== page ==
Progress always involves risks. You can’t steal second base and keep your foot on first base.- Frederick B. Wilcox

I love that quote. It’s a great reminder that risk is a necessary part of life if you want to achieve anything great (as defined by you, of course). Those words pop in my mind when I find myself doing something for the money despite having no passion for it while half-trying (but really just hoping) to succeed at my pie-in-the-sky goals  and cursing the fact that I haven’t reached them yet.

Some of you may be thinking, But we need money to live! and that there’s nothing wrong with earning an honest living, no matter what the job is. You won’t get an argument from me on that. Many of us have responsibilities beyond ourselves, so there are times we have to suck it up and bring home the bacon. Period.

It’s also important, though, to be ready to reach for the proverbial brass ring (however you define it).

Will timing ever be perfect? Nope. Are you guaranteed to succeed? Hardly. Can I promise you there won’t be nights when you’re staring at an empty refrigerator, licking the inside of the peanut butter jar for dinner? Can’t.

But I bet you knew this:

If you want to win big, you have to play big!

And for ordinary folks like us, playing big never seems to come with a safety net.

How often do we know exactly what we want to achieve but still spend most of our time doing something else? The must-dos take up so much of our time and energy that we’re left with little if any for our true goals in life  and we’re left feeling unsettled, unfulfilled, and downright exhausted from trying (and probably failing) to do everything well.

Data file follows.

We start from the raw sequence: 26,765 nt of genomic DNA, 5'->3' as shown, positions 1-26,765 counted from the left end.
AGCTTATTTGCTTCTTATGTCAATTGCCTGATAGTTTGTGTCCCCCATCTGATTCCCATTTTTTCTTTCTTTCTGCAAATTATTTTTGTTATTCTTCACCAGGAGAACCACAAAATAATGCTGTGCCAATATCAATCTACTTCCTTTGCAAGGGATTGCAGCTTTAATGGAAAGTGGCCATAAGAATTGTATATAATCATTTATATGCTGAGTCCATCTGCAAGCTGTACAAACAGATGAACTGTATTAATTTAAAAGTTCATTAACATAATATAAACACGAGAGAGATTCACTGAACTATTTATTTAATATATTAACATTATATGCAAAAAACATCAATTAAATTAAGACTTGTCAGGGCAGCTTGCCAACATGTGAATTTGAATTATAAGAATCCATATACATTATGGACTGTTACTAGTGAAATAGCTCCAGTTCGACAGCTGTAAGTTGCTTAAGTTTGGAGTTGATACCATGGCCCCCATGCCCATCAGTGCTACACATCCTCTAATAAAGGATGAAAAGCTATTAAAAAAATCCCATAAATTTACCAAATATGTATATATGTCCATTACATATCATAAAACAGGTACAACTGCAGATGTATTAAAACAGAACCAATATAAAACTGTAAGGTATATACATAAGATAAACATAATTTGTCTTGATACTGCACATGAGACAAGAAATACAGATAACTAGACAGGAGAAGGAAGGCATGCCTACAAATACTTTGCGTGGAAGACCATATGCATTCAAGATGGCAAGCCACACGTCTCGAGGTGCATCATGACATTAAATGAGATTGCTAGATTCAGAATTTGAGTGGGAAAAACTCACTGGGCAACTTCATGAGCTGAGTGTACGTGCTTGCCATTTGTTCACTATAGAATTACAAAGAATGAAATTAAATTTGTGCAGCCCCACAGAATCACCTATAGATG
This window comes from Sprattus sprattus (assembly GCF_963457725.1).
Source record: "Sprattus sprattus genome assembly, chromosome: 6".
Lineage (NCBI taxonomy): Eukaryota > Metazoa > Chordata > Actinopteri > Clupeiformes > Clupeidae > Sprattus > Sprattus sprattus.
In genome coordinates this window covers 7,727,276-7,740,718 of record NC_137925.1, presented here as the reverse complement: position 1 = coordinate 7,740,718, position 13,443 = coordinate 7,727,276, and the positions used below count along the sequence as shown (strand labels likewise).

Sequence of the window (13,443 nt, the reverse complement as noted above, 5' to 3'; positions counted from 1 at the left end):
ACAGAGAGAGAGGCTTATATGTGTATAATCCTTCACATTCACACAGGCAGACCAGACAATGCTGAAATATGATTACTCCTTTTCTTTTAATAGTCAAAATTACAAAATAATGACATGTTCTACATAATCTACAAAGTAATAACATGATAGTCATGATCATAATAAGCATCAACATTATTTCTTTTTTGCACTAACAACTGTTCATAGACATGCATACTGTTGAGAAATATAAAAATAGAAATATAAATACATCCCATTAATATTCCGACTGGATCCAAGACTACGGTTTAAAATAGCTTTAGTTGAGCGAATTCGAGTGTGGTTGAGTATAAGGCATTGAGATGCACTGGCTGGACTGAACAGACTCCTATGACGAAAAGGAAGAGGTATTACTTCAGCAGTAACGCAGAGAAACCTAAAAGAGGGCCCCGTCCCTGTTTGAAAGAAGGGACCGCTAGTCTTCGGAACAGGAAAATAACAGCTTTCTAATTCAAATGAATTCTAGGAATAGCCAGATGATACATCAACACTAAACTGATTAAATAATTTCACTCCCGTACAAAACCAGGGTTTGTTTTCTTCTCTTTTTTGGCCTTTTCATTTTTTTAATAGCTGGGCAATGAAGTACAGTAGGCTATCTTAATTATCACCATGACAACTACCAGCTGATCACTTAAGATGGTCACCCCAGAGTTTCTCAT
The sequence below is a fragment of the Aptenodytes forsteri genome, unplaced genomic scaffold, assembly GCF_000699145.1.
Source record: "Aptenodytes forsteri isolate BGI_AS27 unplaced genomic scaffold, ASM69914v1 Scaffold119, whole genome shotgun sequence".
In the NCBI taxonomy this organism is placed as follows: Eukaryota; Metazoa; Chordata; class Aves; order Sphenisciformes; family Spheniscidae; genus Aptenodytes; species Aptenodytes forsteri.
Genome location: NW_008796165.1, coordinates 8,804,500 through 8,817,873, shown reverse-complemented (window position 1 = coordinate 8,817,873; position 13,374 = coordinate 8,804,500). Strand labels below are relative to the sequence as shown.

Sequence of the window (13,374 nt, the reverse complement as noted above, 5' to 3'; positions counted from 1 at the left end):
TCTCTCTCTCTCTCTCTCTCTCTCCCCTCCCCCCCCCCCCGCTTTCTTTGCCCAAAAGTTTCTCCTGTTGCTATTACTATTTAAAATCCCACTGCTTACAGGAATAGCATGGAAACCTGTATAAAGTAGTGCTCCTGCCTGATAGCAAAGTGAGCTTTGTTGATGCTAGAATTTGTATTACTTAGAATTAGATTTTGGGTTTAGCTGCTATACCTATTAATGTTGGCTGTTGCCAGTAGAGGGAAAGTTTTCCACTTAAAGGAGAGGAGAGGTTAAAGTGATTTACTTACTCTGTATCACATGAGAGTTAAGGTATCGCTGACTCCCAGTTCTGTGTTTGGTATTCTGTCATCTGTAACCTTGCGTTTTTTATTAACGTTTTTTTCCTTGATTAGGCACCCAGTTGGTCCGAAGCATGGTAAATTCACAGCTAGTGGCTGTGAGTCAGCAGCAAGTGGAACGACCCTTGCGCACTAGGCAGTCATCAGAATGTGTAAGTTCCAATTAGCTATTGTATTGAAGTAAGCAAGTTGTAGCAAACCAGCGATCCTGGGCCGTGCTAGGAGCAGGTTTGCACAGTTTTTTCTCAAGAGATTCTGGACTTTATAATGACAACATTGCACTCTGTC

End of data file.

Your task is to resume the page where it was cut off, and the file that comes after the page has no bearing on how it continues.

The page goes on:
Please don’t think I’m immune to keeping my foot on first base for too long, though. What a fantastic, stifling crutch a steady, predictable income can be, especially for someone who has both had one and not had one. I was reminded of this again recently by Srinivas Rao, who writes about losing his safety blankets at Skool of Life  and unfortunately not by his choice. Yet Srinivas writes about embracing uncertainty:

The beauty of an uncertain future is that it is open for being written according to your desires,


Why not swing for the fences once in a while too? Play ball!

Have you been guilty of wanting to steal second but keeping your foot on first?

What steps can you take to move forward toward your goals, even if they involve risk?